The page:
Book Review: F.A. Hayek — The Counter-Revolution of Science (Studies On The Abuse of Reason)

Leiden, a.d. X Kal. Sep. MMDCCLXVIII A.U.C.,

After having read Hayek’s ‘The Use of Knowledge in Society‘, about the function of markets, and talking to Leiden University College icon Dr. Zicha, I decided to take up another of Hayek’s books, this time ‘The Counter-Revolution of Science.’ This book is about how after the French Revolution, under the influence of the successful natural sciences, the social sciences were increasingly approached using natural science methodology, something which he calls scientism. The book is divided in three parts, the first on the scientistic approach, the second on the initiators of this approach (mainly Comte and Saint-Simon), and the third on the influence of these two authors and Hegel on many of the biggest names in the social sciences (e.g. Marx, Durkheim).

However, as Hayek points out, the social sciences and natural sciences are fundamentally different, at least for the foreseeable future. Natural sciences try to go beyond our own senses, because our senses are inherently flawed. Not in the sense of the ‘supernatural,’ but in the sense that we cannot see atoms and that often we cannot trust our own eyes, so we need a way to find out about the world, without getting fooled by our senses. One way of doing this, is by using math. However, in order to understand other human beings, there is no use in seeing the world in how it ‘really’ is, we need to understand how our subjects see it. For instance, a wooden spoon and a metal spoon are physically speaking very different, but to you and me they are both simply spoons when it comes to eating soup. A physicist would need to fully understand the whole human brain and how it perceives reality, based on the atomic and molecular structure of the human brain, something we are not even close to doing nowadays, in order for him to safely assume that human beings see certain lumps of metal and certain lumps of carbon as ‘spoons’. In other words, the only way to explain human actions, is through some degree of introspection. We need to understand how our subjects perceive the world, which we can only do by the analogy of how we ourselves perceive the world. And even if a persons perceives the world ‘wrong,’ according to how the world more objectively is, that is what the researcher will have to use for his research. If the subjects see a spoon, and they use it as a spoon, it can very well be a tiny flying saucer, but in order to explain the behaviour of the subjects we need to accept that they see it as a spoon.

Applying the methods of the natural sciences to the social sciences, has consequently led to three common mistakes, according to Hayek: objectivism, collectivism and historicism. The first refers to, the earlier explained, idea that how people perceive the world does not matter, the second to look at phenomena which cannot be perceived, like ‘economy,’ ‘society’ or ‘base and superstructure,’ the third to the idea that history moves forward, following some kind of plan, like Marx’s dialectics. Thus, by refusing to take human perception for granted, they need some kind of ‘objective facts,’ in order to be able to have something at all to study, which in turn allows them to speak about ‘human progress.’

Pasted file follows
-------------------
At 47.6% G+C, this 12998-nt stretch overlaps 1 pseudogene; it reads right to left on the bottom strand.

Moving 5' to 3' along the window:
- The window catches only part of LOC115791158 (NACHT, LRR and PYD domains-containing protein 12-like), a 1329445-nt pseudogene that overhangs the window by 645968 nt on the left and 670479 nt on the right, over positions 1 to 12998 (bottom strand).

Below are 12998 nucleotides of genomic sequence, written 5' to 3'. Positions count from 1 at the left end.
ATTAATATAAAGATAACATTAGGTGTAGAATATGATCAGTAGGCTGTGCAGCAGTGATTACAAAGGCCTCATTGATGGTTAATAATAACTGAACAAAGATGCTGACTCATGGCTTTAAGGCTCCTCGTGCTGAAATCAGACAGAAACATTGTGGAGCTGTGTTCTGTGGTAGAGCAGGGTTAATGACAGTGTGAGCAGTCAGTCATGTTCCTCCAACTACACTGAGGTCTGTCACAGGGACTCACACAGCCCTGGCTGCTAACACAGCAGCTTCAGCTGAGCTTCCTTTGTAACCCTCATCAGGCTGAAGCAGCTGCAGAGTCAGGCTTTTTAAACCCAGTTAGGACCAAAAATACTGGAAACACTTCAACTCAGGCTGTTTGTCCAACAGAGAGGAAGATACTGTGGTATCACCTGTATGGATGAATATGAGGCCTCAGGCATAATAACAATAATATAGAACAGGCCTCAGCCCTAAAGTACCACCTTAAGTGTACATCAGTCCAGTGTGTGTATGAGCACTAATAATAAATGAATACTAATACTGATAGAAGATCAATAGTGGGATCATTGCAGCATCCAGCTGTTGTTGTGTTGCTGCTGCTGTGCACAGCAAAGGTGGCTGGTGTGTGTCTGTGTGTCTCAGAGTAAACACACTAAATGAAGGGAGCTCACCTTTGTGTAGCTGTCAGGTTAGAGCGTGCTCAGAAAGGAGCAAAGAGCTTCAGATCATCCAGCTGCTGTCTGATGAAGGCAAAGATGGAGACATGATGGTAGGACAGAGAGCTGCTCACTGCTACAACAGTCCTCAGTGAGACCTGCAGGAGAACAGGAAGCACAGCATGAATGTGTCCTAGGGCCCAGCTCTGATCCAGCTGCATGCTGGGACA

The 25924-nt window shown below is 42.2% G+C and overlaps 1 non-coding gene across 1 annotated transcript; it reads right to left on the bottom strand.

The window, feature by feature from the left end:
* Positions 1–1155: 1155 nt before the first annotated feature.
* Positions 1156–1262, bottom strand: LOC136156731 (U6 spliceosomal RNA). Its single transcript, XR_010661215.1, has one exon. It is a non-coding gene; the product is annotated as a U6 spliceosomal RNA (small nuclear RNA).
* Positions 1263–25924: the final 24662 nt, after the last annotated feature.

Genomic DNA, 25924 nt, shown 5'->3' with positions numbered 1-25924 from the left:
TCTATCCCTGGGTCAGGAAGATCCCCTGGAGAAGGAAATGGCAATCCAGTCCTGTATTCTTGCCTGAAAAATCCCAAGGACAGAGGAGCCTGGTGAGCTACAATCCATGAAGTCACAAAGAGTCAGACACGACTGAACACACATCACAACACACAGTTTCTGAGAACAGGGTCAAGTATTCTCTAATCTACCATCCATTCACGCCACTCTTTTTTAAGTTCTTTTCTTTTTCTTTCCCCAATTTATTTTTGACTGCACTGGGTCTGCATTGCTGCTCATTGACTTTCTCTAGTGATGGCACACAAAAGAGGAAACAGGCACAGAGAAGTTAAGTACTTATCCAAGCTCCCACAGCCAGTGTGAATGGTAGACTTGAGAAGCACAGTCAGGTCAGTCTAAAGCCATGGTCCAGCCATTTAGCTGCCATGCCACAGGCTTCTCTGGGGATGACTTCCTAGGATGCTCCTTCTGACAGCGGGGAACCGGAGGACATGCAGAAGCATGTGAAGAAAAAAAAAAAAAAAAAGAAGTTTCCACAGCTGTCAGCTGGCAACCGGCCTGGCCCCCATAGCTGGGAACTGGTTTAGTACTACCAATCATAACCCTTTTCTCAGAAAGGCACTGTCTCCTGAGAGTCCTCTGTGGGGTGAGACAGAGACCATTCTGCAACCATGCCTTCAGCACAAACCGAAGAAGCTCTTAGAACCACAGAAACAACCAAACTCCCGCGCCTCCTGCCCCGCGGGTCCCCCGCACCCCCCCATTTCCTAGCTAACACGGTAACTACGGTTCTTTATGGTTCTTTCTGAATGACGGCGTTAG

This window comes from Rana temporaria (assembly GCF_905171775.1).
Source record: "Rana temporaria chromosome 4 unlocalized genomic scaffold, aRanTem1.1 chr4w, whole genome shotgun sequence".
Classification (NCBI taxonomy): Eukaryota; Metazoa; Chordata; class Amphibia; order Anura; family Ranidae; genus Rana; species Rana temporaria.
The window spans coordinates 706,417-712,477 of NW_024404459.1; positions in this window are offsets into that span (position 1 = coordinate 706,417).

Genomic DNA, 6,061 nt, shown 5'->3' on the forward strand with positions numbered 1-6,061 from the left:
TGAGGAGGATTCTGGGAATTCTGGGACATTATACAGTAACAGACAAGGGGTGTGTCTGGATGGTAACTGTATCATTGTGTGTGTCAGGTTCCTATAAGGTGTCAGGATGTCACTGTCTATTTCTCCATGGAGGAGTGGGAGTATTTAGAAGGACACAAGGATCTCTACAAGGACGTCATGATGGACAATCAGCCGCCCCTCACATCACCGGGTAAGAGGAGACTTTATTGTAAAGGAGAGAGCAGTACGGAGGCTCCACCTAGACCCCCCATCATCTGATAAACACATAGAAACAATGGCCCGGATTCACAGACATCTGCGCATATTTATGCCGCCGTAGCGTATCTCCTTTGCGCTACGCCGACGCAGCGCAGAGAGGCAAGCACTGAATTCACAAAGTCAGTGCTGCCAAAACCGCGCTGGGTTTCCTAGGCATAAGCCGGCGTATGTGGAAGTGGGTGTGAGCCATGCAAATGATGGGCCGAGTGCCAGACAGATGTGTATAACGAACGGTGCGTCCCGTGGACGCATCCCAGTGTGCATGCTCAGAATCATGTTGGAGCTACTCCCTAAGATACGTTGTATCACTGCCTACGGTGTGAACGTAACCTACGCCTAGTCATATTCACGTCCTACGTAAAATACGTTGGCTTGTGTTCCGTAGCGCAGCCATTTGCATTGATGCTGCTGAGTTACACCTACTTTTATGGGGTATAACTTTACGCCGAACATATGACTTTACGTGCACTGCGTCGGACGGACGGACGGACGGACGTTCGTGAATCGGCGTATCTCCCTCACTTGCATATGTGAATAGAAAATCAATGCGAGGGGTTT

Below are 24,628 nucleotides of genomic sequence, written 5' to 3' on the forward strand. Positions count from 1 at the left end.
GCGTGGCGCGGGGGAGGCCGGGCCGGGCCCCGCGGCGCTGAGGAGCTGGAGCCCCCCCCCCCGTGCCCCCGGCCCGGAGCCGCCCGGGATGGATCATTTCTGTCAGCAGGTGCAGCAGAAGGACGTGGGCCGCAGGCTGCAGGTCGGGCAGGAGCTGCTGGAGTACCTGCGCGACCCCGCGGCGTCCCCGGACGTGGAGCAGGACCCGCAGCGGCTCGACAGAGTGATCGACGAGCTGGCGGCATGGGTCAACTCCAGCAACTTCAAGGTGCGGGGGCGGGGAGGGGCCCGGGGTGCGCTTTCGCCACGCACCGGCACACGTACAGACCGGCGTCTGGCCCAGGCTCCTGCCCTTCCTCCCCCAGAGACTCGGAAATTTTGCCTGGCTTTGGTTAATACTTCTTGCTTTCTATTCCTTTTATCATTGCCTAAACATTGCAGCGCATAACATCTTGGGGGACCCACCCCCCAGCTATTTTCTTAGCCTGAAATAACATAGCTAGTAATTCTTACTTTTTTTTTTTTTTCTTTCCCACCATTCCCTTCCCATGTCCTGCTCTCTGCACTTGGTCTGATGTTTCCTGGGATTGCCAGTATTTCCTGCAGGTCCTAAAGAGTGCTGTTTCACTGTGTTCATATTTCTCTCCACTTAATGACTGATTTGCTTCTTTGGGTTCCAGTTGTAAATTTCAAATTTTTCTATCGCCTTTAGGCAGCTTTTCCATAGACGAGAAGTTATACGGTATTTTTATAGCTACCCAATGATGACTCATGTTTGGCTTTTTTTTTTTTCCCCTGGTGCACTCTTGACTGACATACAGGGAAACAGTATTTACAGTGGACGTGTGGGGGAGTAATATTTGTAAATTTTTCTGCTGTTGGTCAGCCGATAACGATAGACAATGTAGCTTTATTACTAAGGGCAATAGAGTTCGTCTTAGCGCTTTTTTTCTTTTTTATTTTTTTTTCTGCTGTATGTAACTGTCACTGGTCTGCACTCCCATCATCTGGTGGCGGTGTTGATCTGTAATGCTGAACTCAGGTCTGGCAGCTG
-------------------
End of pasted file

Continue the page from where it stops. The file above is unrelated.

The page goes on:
Then Hayek makes a big leap, when he aims to explain how scientism has led to socialism. According to him, when individuals are no longer taken seriously as actors, this implies that spontaneous order, or in simpler terms, cooperation between people without an authority telling them what to do, is impossible and/or not to be taken seriously either. Only planned organization is to be trusted, and spontaneous order is scary, because it is something we cannot understand at all (after all, individuals do not matter, so we cannot explain, for instance, a market or a language as the result of the interactions of individuals). Thus, a government is needed to lead humanity. Moreover, because such a government knows about how history moves forward, after all such a government has read Comte, Hegel and Marx, so it can ‘pull humanity up by its own bootstraps.’ From here it is only a small step to the totalitarian regimes of the 20th century, and indeed, Hayek sees scientism as responsible for the brutalities of the previous century. I am pretty sure there were other things that led to socialism, but as such it is at least a fairly accurate description of how those that support totalitarianism seem to think about individual action.

To oppose scientism, Hayek argues for a social science which focuses on individuals, rather than on imperceptible concepts. Although some people have used ‘wholes’ which are not based on anything remotely having to do with the real world, we do not have to avoid using any kind of ‘wholes.’ We can certainly aggregate individual actions into larger wholes, as long as these wholes have some root in how individuals behave. So ‘society’ can certainly be such a whole, as long as we think of it as a lot of little individuals creating something larger than themselves, not as something which moves by and of itself following some ‘Laws’ which are set in stone. Or, for instance, we cannot understand the behaviour of politicians without thinking about how political parties work, however, a political party is nothing but the interactions of individual politicians and citizens. There is not some kind of Political Party out there that we cannot see or touch, but that functions independently of individuals.